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Reviewed by:
  • Lectures croisées de l'œuvre de Michel Houellebecq ed. by d'Antoine Jurga, Sabine van Wesemael
  • Russell Williams
Lectures croisées de l'œuvre de Michel Houellebecq. Sous la direction d'Antoine Jurga et Sabine van Wesemael. (Rencontres, 174; Littérature des XXe et XXIe siècles, 26.) Paris: Classiques Garnier, 2017. 301 pp.

Since the publication of his novel Soumission on the same day as the Charlie Hebdo massacre (7 January 2015), Michel Houellebecq has come to play an increasingly significant role in the contemporary French socio-political, as well as the cultural, imagination. Indeed, the name 'Houellebecq' has become synonymous with provocatively profound pessimism about the future of multiculturalism in secular France. This collection of essays explores the operation of the Houellebecq signifier both within literature and in media in France and around the world. This volume is of perhaps questionable use to researchers looking to deepen their understanding of the content of Houellebecq's novels, but will be valuable for those interested in the Goncourt-winning author as contemporary phenomenon. As the editors note, this volume 'élargit la considération que l'on peut apporter à l'œuvre de cet écrivain — de plus en plus traduit dans le monde — à travers des regards multiples et [End Page 629] internationaux' (p. 9). The editors' contributions are among the most rewarding here. Antoine Jurga captures the distinct texture of Houellebecq's writing and explores the extent to which he can be understood as belonging to two different literary traditions, speculating 'serait-il un écrivain du XIXe perdu au XXIe siècle?' (p. 15). Sabine van Wesemael presents a rich consideration of 'la lignée houellebecquienne' (p. 32) of contemporary writers who have been directly inspired by the work and persona of Houellebecq himself, focusing in particular on Marc-Édouard Nabe, Philippe Djian, and Pierre Mérot. Ania Wroblewski compares Houellebecq's literary posture with that of another contemporary provocateur, Richard Millet, and examines how the pair articulate confrontational visions of French nationalism in their fiction and essays. Emmanuel Buzay continues the volume's comparative focus, highlighting structural similarities based on computational algorithms in Houellebecq's La Possibilité d'une île (2005) and Aurélien Bellanger's La Théorie de l'information (2012). Samuel Estier provides an interesting contribution to scholarly discussions of Houellebecq's style through a consideration of various writerly attempts to parody and pastiche his prose, and demonstrates how these challenge the notion that the author's work is marked by an 'absence de style' (p. 50). The second half of this volume is given over to mostly informative chapters on the critical reception of Houellebecq's work overseas, notably Canada, Argentina, Spain, Columbia, Mexico, Italy, Russia, Norway, and the USA. This section contains insights into sales, national book markets, local translation politics, and media reviews, but the selection of countries explored seems a little arbitrary. It would, for example, have been most interesting to have given readers an understanding of how Houellebecq, notorious for his anti-Islamic sentiments, is read, reviewed, and received in the Arab world. Nonetheless, a study of the overseas reception of Houellebecq is a useful addition to the body of work around the author, not least since — as Alice Bottarelli here shows with reference to La Possibilité d'une île — the critical discourse that surrounds his work is often folded back into it, forming a vital strand to his fiction.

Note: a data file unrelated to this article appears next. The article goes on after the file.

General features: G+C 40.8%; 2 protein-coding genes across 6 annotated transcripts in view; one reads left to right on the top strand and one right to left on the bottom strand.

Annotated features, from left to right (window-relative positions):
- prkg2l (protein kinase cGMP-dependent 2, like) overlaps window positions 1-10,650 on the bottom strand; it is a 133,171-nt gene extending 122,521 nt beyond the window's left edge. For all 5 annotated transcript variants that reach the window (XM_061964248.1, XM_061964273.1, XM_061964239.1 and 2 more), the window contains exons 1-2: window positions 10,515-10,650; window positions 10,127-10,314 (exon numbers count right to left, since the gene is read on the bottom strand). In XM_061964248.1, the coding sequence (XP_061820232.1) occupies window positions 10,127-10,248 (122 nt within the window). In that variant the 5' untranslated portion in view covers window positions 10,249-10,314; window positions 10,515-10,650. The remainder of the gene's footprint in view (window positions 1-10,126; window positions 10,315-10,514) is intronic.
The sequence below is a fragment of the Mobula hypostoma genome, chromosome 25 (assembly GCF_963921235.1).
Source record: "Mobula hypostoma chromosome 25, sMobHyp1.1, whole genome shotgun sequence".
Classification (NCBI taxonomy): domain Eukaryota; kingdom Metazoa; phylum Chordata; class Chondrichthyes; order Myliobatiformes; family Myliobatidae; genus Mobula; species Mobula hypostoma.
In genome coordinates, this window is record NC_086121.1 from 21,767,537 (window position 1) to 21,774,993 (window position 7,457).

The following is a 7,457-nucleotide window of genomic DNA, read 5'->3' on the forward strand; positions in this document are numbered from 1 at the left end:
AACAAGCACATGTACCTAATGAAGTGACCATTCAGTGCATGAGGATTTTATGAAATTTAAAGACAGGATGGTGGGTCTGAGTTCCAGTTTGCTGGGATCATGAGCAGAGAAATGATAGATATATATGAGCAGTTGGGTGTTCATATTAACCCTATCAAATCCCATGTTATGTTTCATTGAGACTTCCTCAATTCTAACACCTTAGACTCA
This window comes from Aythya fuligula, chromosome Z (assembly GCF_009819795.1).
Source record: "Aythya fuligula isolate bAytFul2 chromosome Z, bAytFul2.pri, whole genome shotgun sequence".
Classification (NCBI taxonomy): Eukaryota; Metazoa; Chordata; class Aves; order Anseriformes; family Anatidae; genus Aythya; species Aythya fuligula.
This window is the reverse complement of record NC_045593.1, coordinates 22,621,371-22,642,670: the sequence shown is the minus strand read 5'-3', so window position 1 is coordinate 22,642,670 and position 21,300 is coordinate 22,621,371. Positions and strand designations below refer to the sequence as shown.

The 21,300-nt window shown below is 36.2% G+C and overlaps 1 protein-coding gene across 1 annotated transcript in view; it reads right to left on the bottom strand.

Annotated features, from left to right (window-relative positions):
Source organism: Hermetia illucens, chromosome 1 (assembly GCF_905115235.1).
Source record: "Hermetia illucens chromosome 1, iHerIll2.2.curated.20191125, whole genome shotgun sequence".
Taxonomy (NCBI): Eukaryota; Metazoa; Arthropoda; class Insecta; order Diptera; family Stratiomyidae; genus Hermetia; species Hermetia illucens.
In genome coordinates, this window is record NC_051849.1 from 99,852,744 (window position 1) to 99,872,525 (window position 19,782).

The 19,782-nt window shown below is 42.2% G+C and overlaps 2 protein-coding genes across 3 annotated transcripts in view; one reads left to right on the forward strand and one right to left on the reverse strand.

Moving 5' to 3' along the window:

Russell Williams
American University of Paris


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pp. 629-630
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